Fri Jul 30, 2021 2:03 am

zeke wrote:
GalaxyFlyer wrote:
Contract captain is interesting, usually contractors are fill-in for the company crew, as co-pilot only.


You and I know it takes two to fly these aircraft, the newspapers don't (reference made to "the pilot"). The person named as "the pilot" could have been SIC. Tragic outcome either way.

Can you think of a reason why they didn't fly the RNAV approach for 11 or the published circling approach both of which are more aligned with the runway ?


Unconfirmed, but one pilot was newly typed flying with a FSI contractor. Yes, two pilots, only one has been announced.
 
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Re: Bombardier CL 600 down near Truckee, California

Fri Jul 30, 2021 2:07 am

LCDFlight wrote:
GalaxyFlyer wrote:
Could be a time-sharing arrangement under 91, subpart 501. Contract captain is interesting, usually contractors are fill-in for the company crew, as co-pilot only. Lot of airline flying, maybe not much corporate-135, not used to going into places like KTRK. Certainly experienced, tho. Pax, in my experience in 15 years don’t go forward or tell pilots to “get in or else”. I’ve diverted, cancelled, said “nope” without question dozens of times. They don’t want to die anymore than the pilots.


Very fair. Those sound like solid and legit qualifications, but the style of flying is certainly different from scheduled.



True, lots of mountain airports have lots of strange approaches, high descent rates, high MDAs. KASE is one, Sion, CHE is a good challenge, most 6-ish degrees down until 3 miles. Chambery, FR is another, as is Saanen, CHE, LSGK. FOQA data from these and others are pretty interesting.

The Swiss and French require online training and/or specify flight training. Samaden required it after some accidents. We did sim training, but rarely went due to currency req’ts.
Last edited by GalaxyFlyer on Fri Jul 30, 2021 2:17 am, edited 1 time in total.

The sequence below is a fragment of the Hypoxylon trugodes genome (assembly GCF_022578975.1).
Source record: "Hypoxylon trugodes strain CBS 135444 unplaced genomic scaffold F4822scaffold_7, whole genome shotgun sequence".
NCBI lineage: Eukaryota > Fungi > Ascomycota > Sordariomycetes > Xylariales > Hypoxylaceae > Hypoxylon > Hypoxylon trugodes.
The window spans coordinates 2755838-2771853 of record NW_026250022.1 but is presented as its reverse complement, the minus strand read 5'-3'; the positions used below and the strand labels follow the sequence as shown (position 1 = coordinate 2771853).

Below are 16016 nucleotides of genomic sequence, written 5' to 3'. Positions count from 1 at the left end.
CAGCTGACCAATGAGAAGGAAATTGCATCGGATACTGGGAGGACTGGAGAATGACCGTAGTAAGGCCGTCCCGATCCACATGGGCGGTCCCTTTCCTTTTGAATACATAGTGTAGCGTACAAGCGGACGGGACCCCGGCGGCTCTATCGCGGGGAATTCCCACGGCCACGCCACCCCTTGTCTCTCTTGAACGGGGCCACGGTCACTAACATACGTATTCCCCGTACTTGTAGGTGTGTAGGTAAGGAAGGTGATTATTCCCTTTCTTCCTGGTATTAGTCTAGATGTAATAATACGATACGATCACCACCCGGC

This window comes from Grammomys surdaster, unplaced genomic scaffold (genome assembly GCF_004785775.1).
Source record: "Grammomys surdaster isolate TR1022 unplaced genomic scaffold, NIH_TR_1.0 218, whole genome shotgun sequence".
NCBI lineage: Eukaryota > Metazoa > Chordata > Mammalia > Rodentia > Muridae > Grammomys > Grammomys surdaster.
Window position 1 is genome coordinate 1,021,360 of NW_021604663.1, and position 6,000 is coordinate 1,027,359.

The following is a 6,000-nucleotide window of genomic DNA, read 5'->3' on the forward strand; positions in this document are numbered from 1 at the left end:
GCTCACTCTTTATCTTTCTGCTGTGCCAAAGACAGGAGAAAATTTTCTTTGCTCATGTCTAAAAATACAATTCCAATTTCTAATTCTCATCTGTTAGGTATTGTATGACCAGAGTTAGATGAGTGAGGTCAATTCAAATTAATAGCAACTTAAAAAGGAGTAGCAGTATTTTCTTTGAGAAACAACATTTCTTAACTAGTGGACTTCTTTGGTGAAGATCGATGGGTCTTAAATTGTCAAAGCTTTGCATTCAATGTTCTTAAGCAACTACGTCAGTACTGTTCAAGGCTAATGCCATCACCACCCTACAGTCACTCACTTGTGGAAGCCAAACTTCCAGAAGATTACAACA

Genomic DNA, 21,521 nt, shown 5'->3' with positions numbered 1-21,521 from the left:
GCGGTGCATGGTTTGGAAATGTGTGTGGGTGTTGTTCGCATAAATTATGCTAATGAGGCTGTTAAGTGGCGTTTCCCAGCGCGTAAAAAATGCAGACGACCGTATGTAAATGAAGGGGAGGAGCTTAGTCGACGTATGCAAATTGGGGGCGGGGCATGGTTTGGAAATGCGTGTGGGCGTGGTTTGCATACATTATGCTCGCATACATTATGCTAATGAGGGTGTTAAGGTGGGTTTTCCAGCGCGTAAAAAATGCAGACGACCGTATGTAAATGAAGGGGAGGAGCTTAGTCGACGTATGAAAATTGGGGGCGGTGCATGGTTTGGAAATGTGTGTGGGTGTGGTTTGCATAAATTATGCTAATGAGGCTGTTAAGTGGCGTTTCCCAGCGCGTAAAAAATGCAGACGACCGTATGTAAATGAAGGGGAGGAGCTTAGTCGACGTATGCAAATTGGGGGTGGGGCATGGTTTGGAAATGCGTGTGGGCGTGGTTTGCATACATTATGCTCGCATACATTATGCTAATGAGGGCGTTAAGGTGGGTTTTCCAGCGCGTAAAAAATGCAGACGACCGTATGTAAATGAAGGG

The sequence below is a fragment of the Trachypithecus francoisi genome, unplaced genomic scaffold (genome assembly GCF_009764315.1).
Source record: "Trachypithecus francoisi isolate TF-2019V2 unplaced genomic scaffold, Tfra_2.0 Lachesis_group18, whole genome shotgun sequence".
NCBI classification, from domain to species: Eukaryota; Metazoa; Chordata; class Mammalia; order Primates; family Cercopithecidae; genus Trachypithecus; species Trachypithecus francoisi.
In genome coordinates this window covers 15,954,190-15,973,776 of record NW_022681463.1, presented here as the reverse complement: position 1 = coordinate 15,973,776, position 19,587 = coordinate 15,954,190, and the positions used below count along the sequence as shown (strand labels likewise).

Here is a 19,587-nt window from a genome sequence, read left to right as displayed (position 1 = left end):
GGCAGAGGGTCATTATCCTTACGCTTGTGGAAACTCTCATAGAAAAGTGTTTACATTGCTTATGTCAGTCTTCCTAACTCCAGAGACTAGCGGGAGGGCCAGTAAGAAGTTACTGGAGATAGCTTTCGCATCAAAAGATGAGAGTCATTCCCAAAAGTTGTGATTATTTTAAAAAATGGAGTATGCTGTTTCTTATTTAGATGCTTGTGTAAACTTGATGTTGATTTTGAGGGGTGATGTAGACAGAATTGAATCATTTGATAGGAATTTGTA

graceintheair
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Re: Bombardier CL 600 down near Truckee, California

Fri Jul 30, 2021 2:15 am

F9Animal wrote:
wjcandee wrote:
PhilMcCrackin wrote:
Six people were on the plane. Two were pilots, three were employees of a commercial real estate firm based out of California, no word on who the fourth was. None of the named have a surname of Ruderman.


Okay, interesting. Plainly the thing had been flying primarily West Coast. Hideaway Properties, where the pax apparently worked, is the real estate sales arm of the Hideaway Country Club in LaQuinta, which is a golf/luxury-housing development of Mike Meldman, who owns Discovery Land Company, which builds these things in places like Hawaii, etc. You build a big golf course ('private country club") with luxury homes on it.

I don't know what if any connection there is between the aircraft registrant, which is a Todd Ruderman company, and Mike Meldman. Maybe Ruderman financed the plane for Meldman, but that doesn't sound likely, as Meldman doesn't need the money. What they can't be doing, if they're Part 91, is chartering it out, I believe, so it's a mystery. One of the pilots was a Coachella Valley guy -- i.e. from right near the Hideaway property -- so it's a bit of a mystery, which I'm sure will be unravelled.

According to his LInkedIn page, the captain was a contract pilot with 2300+ hours in Challengers, and had flown Bombardier aircraft for PSA for 10 years, then went to EOS before it tanked, was a training instructor/examiner on the CRJ for Bombardier, working with Pluna while they transitioned their fleet to CRJ-900s, and a bunch of other stuff. But I guess all this means nothing when one has, perhaps, a momentary lapse in judgment by thinking you can muscle it in unstabilized -- like the WN pilot who said "My fault, my fault, my fault" as the 737 went off the end of the runway and into the gas station. Except this time the outcome was catastrophic. From the radio traffic, it sounded like a very casual cockpit, but I guess we won't know until the CVR comes out.

Also interesting: it doesn't seem from the passenger list like there were any big Machers on board, so hard to see the pax pressure of trying to make TRK instead of diverting to RNO. Maybe momentary overconfidence. Sad.

One observation: the couple who was killed was characterized as "owners and members" of Hideaway CC, which some media have interpreted as meaning they're owners of the real estate agency. I didn't get that from the statement: more like they're members of the club and property owners (i.e. residents) there. We'll see.


Wow, the PIC sure did have a pretty impressive background on the type. Makes me wonder if something mechanical might have happened? Or, maybe the FO was flying and stalled it? Any info on the FO yet?


That seems like a harsh and perhaps even insulting conclusion to make. Some very bad accidents were caused by captains with thousands of hours.